Saturday, August 30, 2008

The Rustic Moose - Ketchum, Idaho

The Rustic Moose in Ketchum, Idaho has been a family favorite for many years. We have been traveling to Sun Valley every summer since 1993. The Rustic Moose sprung up several years ago when its predecessor restaurant the Buffalo Grill shut down. In fact, old favorites like Buffalo Chips, a potatoes, bacon and cheese dish and the Buffalo Burger are still on the menu.

We happened to visit during Wagon Days. A festival in Ketchum that has a parade celebrating the area’s mining and cowboy roots. The parade has no motorized vehicles. It includes lots of old stagecoaches, the Budweiser Clydesdales and a massive chain of ore wagons pulled by some 20 mules. The parade was passing by while we ate. We had the usually crowded Rustic Moose to ourselves because no one could park in the blocked-off roads near the restaurant.

It turns out the Buffalo Burger ($14.25) is in fact a hamburger made from 1/3 pound of fresh ground beef, not buffalo. I ordered it up along with fries and onion rings that come along. The burger sits on a wonderfully fresh and springy bun. The outside is crunchy and the inside is grilled. There is a tangy aioli sauce, avocado, pepper jack cheese, lettuce, tomato and red onions as well. The beef is fresh and good, but really is just a small note in the wonderful symphony of tastes. It is a very unique burger that I highly recommend.

The fries were thin cut, coated and very tasty for coated fries. The onion rings are thickly breaded in a peppery crunch and cooked very dark. The coating somewhat overwhelms the thick onion inside.

After eating we all retired outside to the sidewalk to watch the end of the parade. Against a backdrop of Bald Mountain and partly cloudy skies, buggies and horses flowed by. We sat across from a small announcer stand where two, half-drunk urban cowgirls narrated the parade telling us about the spotted ass ranch entry and how mules were smarter than most of their ex-husbands. Sun Valley is a lovely, quirky place and that and the Rustic Moose are two of the reasons we love it.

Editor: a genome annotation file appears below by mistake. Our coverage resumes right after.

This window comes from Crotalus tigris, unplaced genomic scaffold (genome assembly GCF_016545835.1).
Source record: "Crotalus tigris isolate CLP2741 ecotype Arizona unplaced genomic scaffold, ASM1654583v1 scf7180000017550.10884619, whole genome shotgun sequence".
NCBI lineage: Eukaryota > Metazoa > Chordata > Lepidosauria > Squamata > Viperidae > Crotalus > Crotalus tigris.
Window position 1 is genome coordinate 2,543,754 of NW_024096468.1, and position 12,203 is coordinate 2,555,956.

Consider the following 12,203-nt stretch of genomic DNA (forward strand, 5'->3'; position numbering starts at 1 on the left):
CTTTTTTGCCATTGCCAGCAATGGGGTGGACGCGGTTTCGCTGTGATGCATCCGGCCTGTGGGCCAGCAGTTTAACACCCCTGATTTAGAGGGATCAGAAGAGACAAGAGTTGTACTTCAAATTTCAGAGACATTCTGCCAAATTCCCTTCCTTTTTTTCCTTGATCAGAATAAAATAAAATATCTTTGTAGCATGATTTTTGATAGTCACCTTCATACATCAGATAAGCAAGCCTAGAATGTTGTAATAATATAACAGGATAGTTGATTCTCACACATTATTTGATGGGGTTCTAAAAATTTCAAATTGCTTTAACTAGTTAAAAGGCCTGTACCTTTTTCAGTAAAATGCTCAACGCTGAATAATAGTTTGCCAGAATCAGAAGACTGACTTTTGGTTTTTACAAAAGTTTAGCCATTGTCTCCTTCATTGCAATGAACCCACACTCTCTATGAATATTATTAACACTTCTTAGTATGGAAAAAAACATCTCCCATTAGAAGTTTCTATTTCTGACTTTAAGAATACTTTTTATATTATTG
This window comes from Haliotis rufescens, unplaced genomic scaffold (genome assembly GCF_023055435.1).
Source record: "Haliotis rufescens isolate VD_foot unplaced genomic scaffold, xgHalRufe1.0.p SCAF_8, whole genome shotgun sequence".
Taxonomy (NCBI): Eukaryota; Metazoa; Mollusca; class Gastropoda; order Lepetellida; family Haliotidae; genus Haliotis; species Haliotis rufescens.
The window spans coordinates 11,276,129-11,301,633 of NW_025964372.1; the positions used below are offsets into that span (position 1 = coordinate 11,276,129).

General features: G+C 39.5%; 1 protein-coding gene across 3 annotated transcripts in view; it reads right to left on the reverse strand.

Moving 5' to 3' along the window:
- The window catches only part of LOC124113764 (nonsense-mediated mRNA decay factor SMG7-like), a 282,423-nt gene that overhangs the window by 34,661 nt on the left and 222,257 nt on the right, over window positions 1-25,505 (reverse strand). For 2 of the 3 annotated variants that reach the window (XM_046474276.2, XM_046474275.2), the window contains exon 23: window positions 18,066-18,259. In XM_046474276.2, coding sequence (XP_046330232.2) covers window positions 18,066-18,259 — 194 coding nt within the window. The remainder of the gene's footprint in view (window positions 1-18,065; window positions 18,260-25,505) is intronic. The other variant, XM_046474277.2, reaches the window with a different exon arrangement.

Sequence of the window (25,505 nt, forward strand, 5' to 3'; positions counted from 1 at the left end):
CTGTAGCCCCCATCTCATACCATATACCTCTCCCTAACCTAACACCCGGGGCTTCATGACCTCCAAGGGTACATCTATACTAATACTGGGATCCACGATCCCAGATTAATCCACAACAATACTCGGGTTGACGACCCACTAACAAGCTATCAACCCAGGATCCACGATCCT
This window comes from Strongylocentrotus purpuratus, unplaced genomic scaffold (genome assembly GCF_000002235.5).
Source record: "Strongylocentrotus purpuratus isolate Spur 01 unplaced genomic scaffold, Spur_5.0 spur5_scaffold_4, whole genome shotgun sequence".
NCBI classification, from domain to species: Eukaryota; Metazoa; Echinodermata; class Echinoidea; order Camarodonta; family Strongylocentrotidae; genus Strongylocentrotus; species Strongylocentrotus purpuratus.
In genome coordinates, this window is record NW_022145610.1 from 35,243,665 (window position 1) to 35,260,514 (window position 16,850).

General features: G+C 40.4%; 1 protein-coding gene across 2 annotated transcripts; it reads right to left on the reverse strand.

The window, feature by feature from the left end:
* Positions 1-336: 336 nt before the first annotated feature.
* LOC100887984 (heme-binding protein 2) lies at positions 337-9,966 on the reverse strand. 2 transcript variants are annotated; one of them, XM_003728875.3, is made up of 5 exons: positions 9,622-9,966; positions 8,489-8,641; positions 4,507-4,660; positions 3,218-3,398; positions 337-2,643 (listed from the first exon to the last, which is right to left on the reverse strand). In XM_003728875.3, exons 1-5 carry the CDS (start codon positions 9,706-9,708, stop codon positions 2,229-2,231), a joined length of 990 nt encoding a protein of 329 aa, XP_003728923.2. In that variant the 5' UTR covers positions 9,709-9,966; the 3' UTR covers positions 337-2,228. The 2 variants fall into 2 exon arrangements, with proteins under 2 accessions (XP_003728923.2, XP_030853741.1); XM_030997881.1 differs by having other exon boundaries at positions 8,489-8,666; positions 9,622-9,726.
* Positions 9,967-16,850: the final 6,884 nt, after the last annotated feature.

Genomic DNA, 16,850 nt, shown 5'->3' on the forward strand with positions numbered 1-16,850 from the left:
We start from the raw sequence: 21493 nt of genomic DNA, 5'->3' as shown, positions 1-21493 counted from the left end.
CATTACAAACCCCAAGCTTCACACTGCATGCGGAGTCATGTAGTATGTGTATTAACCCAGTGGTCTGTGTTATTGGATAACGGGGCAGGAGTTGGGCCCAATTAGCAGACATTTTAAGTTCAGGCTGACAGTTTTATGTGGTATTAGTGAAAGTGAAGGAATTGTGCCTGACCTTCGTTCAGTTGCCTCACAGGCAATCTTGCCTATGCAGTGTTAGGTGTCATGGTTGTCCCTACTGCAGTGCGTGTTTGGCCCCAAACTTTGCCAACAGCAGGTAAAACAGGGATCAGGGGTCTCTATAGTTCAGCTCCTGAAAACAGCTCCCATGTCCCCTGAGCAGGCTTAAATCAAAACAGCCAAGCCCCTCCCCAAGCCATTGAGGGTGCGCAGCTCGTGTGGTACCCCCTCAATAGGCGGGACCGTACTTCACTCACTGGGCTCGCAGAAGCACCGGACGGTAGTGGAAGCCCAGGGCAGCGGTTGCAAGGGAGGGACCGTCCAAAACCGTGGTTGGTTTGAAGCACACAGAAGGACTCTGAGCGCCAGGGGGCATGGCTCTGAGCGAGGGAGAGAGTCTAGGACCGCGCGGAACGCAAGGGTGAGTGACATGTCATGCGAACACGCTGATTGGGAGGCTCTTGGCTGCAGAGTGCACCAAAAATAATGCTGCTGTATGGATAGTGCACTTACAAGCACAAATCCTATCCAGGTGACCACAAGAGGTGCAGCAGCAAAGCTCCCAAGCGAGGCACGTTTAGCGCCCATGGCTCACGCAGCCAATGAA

Burger 4.5 Spatulas out of 5
Fries 3.5 spatulas
Onion Rings 4 spatulas

The Rustic Moose
700 N. Main Street
Ketchum, ID 83340

Sunday, August 10, 2008

Pie 'n Burger - Pasadena, CA

Pie ‘n Burger in Pasadena was recently voted best pie in L.A. We had also read the burger was very good as well. On our way out of L.A. my wife Pat and I swung through Pasadena to check it out.

Pie ‘n Burger’s interior is like a museum piece. Faux wood formica counter is the original from the restaurant opening in 1963. There were Oak chairs like those in my house when I was a kid, we. The current owner ate there as a kid and started working at Pie 'n Burger when he was a USC student in 1972. He never left. He has kept much of the original staff and the menu has barely changed.

When we walked in the U.S. Olympic basketball team was on the TV. I had to check that it wasn’t a game from the 70s when the U.S. was dominant in basketball. All the tables where packed, so we sat at the counter which wound around the grill.

We each ordered a Cheeseburger ($6.50), fries ($3.55), pecan pie ($3.65) and peach pie ($4.25). The burgers were 4 ounces of fresh beef, griddled with melted American cheese. They came with iceberg lettuce, crisp pickle chips and thousand-island dressing. The bun was crisply grilled on the griddle. This is a classic burger. Kind of like a big version of In-N-Out. Pat’s was plain. We both really liked our burgers.

The fries were medium cut, no skins form frozen potatoes. They were hot and salted perfectly. Very good.

I also liked the pecan pie. As I ate it, I was transported back to the 70s. Eating my grandmas pecan pie while watching the U.S. stomp the field in Olympic basketball on the Zenith console TV.

Burger 4.5 spatulas out of 5
Fries 3.5 spatulas
Pecan Pie 5 spatulas

Pie ‘n Burger
913 E. California Blvd.
Pasadena, CA 91106

Saturday, August 9, 2008

Father's Office - Santa Monica, CA

Father's Office in Santa Monica came with a formidable reputation as one of the best burgers in L.A. Pat and I steered in around noon to its shi-shi Montana Street location amongst the designer shops and restaurants. Its retro sign stands out along the block. Upon entering the greeter told us that it was open seating. The tiny place was already packed. A row of wood tables on each side of the restaurant led back to the bar where we grabbed two of the last three stools.